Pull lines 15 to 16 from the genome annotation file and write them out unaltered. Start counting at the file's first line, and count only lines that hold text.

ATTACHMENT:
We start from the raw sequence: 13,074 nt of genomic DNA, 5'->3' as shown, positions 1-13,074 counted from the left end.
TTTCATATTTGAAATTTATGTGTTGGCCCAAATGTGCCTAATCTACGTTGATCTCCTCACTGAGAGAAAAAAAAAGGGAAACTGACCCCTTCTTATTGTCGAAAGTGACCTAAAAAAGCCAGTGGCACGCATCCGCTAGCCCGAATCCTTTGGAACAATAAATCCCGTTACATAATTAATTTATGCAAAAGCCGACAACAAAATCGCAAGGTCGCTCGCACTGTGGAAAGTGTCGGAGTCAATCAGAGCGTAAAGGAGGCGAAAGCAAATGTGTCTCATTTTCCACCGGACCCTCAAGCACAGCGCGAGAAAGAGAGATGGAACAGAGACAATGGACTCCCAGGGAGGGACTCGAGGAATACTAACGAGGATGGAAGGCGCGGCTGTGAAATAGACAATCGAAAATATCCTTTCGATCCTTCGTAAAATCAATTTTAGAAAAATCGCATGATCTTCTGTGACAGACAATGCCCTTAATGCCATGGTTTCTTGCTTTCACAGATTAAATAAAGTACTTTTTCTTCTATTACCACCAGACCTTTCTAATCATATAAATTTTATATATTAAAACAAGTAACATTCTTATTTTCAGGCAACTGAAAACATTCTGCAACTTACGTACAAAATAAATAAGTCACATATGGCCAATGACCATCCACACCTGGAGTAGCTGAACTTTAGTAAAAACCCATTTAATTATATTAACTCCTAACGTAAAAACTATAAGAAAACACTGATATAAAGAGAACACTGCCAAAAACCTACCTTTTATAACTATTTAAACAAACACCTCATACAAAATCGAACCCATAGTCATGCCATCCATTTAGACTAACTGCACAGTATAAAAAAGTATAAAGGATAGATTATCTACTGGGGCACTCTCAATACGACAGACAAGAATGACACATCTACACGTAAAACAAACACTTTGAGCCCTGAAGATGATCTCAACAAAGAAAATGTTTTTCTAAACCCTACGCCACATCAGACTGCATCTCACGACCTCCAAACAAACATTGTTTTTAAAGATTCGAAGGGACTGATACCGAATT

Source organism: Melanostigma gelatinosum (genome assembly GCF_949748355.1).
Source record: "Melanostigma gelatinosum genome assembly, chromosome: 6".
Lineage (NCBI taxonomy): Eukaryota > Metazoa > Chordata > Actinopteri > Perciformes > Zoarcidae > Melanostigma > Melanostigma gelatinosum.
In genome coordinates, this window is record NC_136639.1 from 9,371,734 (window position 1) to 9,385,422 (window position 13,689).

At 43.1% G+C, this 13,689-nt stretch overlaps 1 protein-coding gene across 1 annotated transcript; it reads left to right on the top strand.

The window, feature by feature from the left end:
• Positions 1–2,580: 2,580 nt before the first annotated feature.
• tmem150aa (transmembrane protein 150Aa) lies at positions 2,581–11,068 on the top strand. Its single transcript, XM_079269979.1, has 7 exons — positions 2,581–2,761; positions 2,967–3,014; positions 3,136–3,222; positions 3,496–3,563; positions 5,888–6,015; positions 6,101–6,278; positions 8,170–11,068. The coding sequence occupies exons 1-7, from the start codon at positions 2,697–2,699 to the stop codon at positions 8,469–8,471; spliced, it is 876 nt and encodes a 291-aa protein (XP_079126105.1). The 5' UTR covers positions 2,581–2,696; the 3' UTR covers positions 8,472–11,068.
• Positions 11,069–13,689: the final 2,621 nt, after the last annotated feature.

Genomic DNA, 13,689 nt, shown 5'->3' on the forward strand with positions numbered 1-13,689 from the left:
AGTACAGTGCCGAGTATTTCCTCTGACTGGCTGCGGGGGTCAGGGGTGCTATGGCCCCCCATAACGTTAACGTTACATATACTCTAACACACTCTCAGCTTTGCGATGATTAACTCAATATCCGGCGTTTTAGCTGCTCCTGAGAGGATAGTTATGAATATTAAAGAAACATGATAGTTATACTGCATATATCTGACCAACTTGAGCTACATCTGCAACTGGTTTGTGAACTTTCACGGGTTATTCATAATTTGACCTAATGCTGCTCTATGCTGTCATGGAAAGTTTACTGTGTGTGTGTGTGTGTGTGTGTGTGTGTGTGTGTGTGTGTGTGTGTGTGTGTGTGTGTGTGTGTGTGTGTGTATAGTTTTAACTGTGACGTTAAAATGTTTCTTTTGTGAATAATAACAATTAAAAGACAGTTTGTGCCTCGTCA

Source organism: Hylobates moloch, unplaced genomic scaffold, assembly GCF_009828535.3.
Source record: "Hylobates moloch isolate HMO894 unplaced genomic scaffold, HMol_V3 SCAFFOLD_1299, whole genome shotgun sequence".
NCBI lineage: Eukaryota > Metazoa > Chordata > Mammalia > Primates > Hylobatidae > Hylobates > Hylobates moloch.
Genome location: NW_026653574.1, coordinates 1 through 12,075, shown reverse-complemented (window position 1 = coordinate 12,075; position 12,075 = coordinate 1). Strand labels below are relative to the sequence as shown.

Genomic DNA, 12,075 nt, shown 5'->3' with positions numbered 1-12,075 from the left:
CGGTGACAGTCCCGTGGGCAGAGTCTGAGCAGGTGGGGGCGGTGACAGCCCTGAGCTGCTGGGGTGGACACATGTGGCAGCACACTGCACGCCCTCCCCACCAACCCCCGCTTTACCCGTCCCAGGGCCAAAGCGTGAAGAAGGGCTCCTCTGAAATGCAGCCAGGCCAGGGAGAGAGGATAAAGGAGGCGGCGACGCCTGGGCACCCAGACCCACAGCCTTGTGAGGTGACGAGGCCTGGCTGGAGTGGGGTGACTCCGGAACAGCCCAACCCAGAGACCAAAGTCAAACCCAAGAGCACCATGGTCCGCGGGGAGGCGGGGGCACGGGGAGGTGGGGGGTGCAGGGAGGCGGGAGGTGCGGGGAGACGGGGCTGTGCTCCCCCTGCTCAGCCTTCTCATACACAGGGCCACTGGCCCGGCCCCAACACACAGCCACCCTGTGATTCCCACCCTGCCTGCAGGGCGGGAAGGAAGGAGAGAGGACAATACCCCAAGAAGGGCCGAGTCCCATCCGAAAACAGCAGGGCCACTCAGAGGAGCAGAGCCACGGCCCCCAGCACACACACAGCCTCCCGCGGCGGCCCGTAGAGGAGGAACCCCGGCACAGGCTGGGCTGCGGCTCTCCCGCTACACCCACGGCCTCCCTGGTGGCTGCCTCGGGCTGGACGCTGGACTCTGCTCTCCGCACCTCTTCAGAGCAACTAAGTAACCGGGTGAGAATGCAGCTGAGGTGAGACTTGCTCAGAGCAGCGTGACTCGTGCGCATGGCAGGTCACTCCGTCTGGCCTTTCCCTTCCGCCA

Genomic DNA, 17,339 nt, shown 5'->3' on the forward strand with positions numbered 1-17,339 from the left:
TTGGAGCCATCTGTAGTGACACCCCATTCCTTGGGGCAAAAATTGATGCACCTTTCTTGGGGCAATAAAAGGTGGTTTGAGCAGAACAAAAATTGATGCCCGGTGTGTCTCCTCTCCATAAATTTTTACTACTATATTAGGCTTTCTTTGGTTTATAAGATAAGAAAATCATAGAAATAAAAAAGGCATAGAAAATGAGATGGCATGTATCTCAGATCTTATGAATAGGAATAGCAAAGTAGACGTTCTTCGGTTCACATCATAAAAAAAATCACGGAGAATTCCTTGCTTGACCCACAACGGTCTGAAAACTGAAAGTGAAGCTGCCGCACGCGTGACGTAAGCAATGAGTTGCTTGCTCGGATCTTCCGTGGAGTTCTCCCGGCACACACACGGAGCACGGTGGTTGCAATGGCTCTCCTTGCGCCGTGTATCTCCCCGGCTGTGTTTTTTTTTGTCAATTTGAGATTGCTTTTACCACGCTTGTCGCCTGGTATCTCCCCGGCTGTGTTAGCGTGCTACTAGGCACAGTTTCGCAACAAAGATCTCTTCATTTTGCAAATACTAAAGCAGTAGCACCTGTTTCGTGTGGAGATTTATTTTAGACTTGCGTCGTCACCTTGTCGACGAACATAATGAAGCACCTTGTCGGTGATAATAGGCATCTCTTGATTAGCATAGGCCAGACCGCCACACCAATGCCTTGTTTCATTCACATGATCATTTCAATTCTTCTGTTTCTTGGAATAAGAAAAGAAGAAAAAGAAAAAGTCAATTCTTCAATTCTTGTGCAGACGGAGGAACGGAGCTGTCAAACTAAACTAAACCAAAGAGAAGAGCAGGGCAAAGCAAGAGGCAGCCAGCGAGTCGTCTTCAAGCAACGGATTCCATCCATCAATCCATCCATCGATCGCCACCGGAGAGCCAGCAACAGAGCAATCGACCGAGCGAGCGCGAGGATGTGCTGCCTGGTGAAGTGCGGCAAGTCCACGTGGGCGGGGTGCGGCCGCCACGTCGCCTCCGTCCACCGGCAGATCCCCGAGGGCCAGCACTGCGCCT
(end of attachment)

Source record: "Hylobates moloch isolate HMO894 unplaced genomic scaffold, HMol_V3 SCAFFOLD_1299, whole genome shotgun sequence".
NCBI lineage: Eukaryota > Metazoa > Chordata > Mammalia > Primates > Hylobatidae > Hylobates > Hylobates moloch.